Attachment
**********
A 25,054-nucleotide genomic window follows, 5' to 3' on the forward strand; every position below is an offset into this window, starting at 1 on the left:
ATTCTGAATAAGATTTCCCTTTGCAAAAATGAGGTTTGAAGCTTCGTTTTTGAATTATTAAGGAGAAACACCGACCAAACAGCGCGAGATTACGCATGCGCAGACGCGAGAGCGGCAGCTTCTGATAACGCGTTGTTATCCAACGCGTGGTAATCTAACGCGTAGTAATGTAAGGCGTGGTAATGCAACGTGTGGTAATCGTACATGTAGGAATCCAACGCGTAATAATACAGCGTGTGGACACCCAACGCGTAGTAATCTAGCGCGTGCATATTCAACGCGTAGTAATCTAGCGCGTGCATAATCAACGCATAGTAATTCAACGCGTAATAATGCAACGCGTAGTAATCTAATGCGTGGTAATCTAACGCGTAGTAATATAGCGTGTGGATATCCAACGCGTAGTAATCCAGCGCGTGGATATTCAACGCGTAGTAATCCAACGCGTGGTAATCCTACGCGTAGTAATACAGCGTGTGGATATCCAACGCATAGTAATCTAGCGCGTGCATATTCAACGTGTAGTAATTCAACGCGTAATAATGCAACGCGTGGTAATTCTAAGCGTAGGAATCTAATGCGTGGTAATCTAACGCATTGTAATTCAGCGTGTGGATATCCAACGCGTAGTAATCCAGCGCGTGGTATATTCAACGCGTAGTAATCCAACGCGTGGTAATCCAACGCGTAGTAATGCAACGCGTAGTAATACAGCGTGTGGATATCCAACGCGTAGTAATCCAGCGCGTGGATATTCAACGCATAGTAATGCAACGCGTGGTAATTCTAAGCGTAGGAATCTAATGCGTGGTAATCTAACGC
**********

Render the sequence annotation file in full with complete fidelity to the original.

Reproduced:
A 25,054-nucleotide genomic window follows, 5' to 3' on the forward strand; every position below is an offset into this window, starting at 1 on the left:
ATTCTGAATAAGATTTCCCTTTGCAAAAATGAGGTTTGAAGCTTCGTTTTTGAATTATTAAGGAGAAACACCGACCAAACAGCGCGAGATTACGCATGCGCAGACGCGAGAGCGGCAGCTTCTGATAACGCGTTGTTATCCAACGCGTGGTAATCTAACGCGTAGTAATGTAAGGCGTGGTAATGCAACGTGTGGTAATCGTACATGTAGGAATCCAACGCGTAATAATACAGCGTGTGGACACCCAACGCGTAGTAATCTAGCGCGTGCATATTCAACGCGTAGTAATCTAGCGCGTGCATAATCAACGCATAGTAATTCAACGCGTAATAATGCAACGCGTAGTAATCTAATGCGTGGTAATCTAACGCGTAGTAATATAGCGTGTGGATATCCAACGCGTAGTAATCCAGCGCGTGGATATTCAACGCGTAGTAATCCAACGCGTGGTAATCCTACGCGTAGTAATACAGCGTGTGGATATCCAACGCATAGTAATCTAGCGCGTGCATATTCAACGTGTAGTAATTCAACGCGTAATAATGCAACGCGTGGTAATTCTAAGCGTAGGAATCTAATGCGTGGTAATCTAACGCATTGTAATTCAGCGTGTGGATATCCAACGCGTAGTAATCCAGCGCGTGGTATATTCAACGCGTAGTAATCCAACGCGTGGTAATCCAACGCGTAGTAATGCAACGCGTAGTAATACAGCGTGTGGATATCCAACGCGTAGTAATCCAGCGCGTGGATATTCAACGCATAGTAATGCAACGCGTGGTAATTCTAAGCGTAGGAATCTAATGCGTGGTAATCTAACGC